Don’t Ask Me to Cut My Hydrangeas

To share the bountiful blue blossoms, or not to share?
hydrangea

I’ve heard people talk about their flowers before, their gardens in an almost mystical way. Each blossom named for a member of their family. And, although I think I understand how they feel, I have always had an affinity for wild growth and untamed weeds. Gardens that smack of passion to me are those that let their hair down in a way that as people we often cannot do. The letting alone to allow things to happen, the maturing and “growing” at a pace that we are not often allowed to do because of all of the discerning bushes around us: That is the kind of garden I have always wanted to grow. 

But maybe I have been kidding myself all along; maybe it is in the order and history of my garden that I experience life. You see, I have a thing for my hydrangeas. Every summer I go back to a cottage in Narragansett pier that I have owned for more than twenty-five years, or as long as my older child has been alive. I’m reminded of a line from a childhood friend, who used to say as we drove down to her beach house at the Cape: “Let’s go and see if the ocean is still there.”

For me, as I approach my house in the old neighborhood in which we live, I try to spot the hydrangeas from the corner. Are they there? Did they come up this year? Did I cut them back too far last summer? Or not enough? Or did they bloom at all — their green leaves as vibrant and childlike as ever, but not a single blossom on the whole bush.

I realized this summer, as I have never realized before, that the ownership I feel towards these two bushes that flank the entryway to our little home borders on miserliness. I feel like an old witch in a fairy tale ready to clip anyone’s hands off with my garden shears at the first suggestion of, “Oh, can I cut some?” But cut they do, and they see it in my face, watch me as I bow my head and clench my fists in resolve. I have lost. I have given in again. I have parted with something I didn’t want to. My husband, a strong and fortified man, cowers in the corner of the screened-in porch when someone asks to “just cut a few.” “Well, you had better ask my wife,” he says. The most unselfish man I have ever met stares at me dumbfounded at my utter selfishness re: my flowers.

I’m not stupid. I know what they represent; they show me like no other object in my life the passage of time. They are bright blue when I arrive in June and they fade to purple, sometimes brown, just as both my children turn another year older on their August birthdays. They show me the commitment in life it takes to carry on, to face the rain, the disappointment, when ideas that bloom don’t endure, when heat and sun take their turn on a life that you only wish was always filled with fair weather. The ownership, the pride, for these beloved blossoms and the sense that I did this myself sits on my shoulder like a giant burden.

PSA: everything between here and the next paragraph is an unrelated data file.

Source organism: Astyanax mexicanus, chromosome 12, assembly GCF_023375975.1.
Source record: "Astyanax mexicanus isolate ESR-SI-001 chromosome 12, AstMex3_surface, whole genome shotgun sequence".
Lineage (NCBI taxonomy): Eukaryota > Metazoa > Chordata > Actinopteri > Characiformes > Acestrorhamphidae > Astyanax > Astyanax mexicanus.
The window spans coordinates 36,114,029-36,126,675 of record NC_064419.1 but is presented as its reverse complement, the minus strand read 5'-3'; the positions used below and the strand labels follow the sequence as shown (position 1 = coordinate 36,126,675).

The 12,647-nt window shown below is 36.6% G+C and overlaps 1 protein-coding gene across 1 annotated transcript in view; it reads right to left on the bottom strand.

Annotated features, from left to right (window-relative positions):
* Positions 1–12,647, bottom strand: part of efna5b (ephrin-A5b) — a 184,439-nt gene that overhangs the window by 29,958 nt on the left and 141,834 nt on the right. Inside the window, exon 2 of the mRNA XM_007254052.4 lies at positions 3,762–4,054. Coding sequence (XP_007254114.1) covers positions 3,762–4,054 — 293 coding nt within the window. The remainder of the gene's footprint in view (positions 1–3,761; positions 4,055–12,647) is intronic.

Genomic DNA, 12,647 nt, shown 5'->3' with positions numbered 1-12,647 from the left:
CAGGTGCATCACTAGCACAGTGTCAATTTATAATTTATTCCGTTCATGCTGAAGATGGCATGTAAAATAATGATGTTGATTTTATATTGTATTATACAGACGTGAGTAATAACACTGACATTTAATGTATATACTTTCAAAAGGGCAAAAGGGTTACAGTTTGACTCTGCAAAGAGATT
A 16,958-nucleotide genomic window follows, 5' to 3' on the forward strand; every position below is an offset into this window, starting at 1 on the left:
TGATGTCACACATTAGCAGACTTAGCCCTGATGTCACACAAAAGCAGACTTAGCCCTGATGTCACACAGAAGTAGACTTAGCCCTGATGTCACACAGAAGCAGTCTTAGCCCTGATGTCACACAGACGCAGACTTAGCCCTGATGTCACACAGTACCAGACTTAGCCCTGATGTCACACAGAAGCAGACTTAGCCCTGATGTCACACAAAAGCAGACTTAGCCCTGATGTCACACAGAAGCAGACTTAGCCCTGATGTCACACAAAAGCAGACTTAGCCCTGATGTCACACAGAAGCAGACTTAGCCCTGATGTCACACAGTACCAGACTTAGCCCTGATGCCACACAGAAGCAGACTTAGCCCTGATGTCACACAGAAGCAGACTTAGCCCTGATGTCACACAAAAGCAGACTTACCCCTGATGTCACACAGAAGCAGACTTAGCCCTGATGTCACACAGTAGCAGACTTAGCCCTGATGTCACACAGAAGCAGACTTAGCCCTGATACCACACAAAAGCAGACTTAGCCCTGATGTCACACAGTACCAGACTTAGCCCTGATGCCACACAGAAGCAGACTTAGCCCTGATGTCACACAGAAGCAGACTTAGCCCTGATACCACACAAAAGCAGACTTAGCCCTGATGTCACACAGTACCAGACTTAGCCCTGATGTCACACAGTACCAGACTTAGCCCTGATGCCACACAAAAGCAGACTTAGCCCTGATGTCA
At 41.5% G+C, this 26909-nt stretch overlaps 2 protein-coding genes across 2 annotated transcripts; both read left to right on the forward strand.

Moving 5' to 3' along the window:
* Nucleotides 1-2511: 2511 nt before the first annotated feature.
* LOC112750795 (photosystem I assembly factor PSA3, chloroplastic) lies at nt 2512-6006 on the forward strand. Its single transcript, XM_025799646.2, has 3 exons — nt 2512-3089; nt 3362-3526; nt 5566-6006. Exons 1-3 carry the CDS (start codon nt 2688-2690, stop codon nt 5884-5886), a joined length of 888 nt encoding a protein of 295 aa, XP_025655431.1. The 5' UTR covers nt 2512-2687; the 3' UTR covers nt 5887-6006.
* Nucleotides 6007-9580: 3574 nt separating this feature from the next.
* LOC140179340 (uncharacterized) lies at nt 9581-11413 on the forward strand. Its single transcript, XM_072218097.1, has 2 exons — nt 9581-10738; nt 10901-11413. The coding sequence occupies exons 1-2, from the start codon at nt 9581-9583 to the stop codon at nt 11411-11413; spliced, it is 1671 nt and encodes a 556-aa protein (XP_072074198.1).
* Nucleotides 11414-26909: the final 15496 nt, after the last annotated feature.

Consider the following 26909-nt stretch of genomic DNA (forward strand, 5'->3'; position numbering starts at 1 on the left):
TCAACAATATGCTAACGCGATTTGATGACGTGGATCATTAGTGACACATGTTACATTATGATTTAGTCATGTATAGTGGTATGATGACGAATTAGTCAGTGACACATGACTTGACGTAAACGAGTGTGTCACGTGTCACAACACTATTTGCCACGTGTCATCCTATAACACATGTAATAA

On the Fourth of July, one of my oldest friends told me he was going to cut some flowers for the dinner table. I had just noticed how beautiful they looked that morning from the rain we had had the night before. I didn’t want to but I said sure, then I added, a little too late, can you cut the ones in the back? But nobody ever wants to cut the ones in the back. They want to cut the flowers in the front, the luscious blooms bursting with fertility that greet you by the entrance, the ones you see when you are coming and going. The best ones. And so he did. I closed my eyes, I prayed to God, to let me be less selfish, when he walked in with an armful of flowers. And then I remembered that this is his summer too. Let him walk barefoot in the yard, eat sweet Rhode Island strawberries and cut flowers from the garden. We all want to be young again, I thought. David is the person who led us to this house in Narragansett. He is the one who said to us one night while vacationing in Charlestown, “Buy it. You won’t believe how happy you will be here.”  We had just gotten back from a pick-up game of basketball on the Boon Street courts and a dinner at the old Terminesi’s. Four months later, we left our family home on the Jersey Shore and moved into this cottage.

The hydrangeas have never been as abundant as they have been this summer. Everyone who visits goes home with a jar filled with them. The killer rain that wouldn’t stop and kept us off the beach for weeks pummeled my flowers with sweet food and made them grow like crazy.

Until the last couple that comes, a young family from Manhattan, asks me if they can cut a bunch to take back to the city. “You don’t know how much these would cost on the street in New York,” they say. “Yes, I do,” I murmur. And I let them take them all.

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